Okay, you can stop scratching your head, there was no soda tax passed several decades ago. I stopped drinking sodas because I---all by my naive little self---decided that they just weren't good for me.
But, you know, I do other things that just aren't good for me. I seem to never get enough sleep, for example. And if that keeps up, I presume it'll show up in the form of an extended hospital stay at some point in my future. And I bet I'm not the only bloke out there who abuses himself, and ultimately puts pressure on "our" healthcare system, in such a manner. Maybe Congress will pass a law requiring every American to wear a sleep monitor connected to a government agency charged with monitoring our sleep habits and taxing (at, say, a penny per minute) those of us who don't get a full 8 hours a night. Surely that would force me to take better care of myself.
So, back to sodas: Mark Bittman, NY Times OP-Ed writer, lauds "the brave and beloved 12-term congresswoman from New Haven", Rosa DeLauro, for introducing a bill that would require a national sales tax on sugar-sweetened beverages:
The SWEET Act (as she’s calling it) would amend the I.R.S. code and charge a penny per teaspoon of sugar, high-fructose corn syrup or other caloric sweeteners — “to be paid by the manufacturer, producer or importer of such products.” This would mean roughly a dime per can of soda, closer to 20 cents for a 20-ounce bottle or most medium-size soft drinks at restaurants. (Remember 6.5-ounce Cokes? The 20-ounce standard in part explains the obesity crisis.)
And the tax revenue would go to the Prevention and Public Health Fund established by the Affordable Care Act. Just how it would be used can’t be predicted, but DeLauro suggests a variety of smart measures, including subsidies for fruits and vegetables in schools and for SNAP (food stamp) recipients and anti-soda marketing campaigns.
Beyond the insulting paternalism, beyond the gross infringement on our personal liberties, think about that "Prevention and Public Health Fund". Can you imagine a future where such a scheme actually works and eradicates sugary soft drinks. Do you think then that the Prevention and Public Health Fund---that is, the bureaucrats who run the fund, whose livelihoods depend on the perpetual funding of the fund---would celebrate the loss of revenue resulting from the eradication of sugary-drink addiction? Or do you think there's a chance that someday you and I will be forced to wear a government-issued sleep monitor to bed?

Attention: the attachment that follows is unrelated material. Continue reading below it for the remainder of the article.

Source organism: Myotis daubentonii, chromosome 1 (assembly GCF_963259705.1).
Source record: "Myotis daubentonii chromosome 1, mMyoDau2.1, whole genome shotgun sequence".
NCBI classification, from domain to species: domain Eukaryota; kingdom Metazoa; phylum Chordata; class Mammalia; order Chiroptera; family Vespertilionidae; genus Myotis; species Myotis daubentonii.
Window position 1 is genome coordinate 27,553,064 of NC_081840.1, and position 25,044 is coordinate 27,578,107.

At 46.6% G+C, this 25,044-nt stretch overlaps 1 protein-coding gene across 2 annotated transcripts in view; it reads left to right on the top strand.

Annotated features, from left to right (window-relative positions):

I know, that's crazy. I think I drank too much coffee today. Oh, wait a minute! Coffee!!
P.s. This subject matter tends to inspire direct emails from readers who believe that such intrusion is---for the greater good---a legitimate government function. To them I say no worries. It looks as though those who depend on the Prevention and Public Health Fund are investing (in revenue-raising activities) for the long-term.
From Forbes, May 2013:
Congressional investigators point to documents and federal websites, which detail the spending that critics call “illegal lobbying.” A few of the more than 100 examples cited by critics:
In Washington state, the Prevention Alliance, a coalition of health-focused groups, reported in notes of a June 22, 2012 meeting that the funding for its initial work came from a $3.3 million Obamacare grant to the state Department of Health. It listed a tax on sugar-sweetened beverages (SSB), “tobacco taxes,” and increasing “types of outdoor venues where tobacco use is prohibited” as among “the areas of greatest interest and potential for progress.”
The Sierra Health Foundation, in Sacramento, which received a $500,000 grant. in March 2013, described its plans to “seek local zoning changes to disallow fast food establishments within 1,000 feet of a school and to limit the number of fast food outlets,” along with restrictions on fast food advertising. A $3 million grant to New York City was used to “educate leaders and decision makers about, and promote the effective implementation of. . . a tax to substantially increase the price of beverages containing caloric sweetener.”
A Cook County, Ill. report says that part of a $16 million grant “educated policymakers on link between SSBs [sugar-sweetened beverages] and obesity, economic impact of an SSB tax, and importance of investing revenue into prevention.” More than $12 million in similar grants went to groups in King County, Wash. to push for changes in “zoning policies to locate fast-food retailers farther from . . . schools.” And Jefferson County, Ala., spent part of a $7 million federal grant promoting the passage of a tobacco excise tax by the state legislature.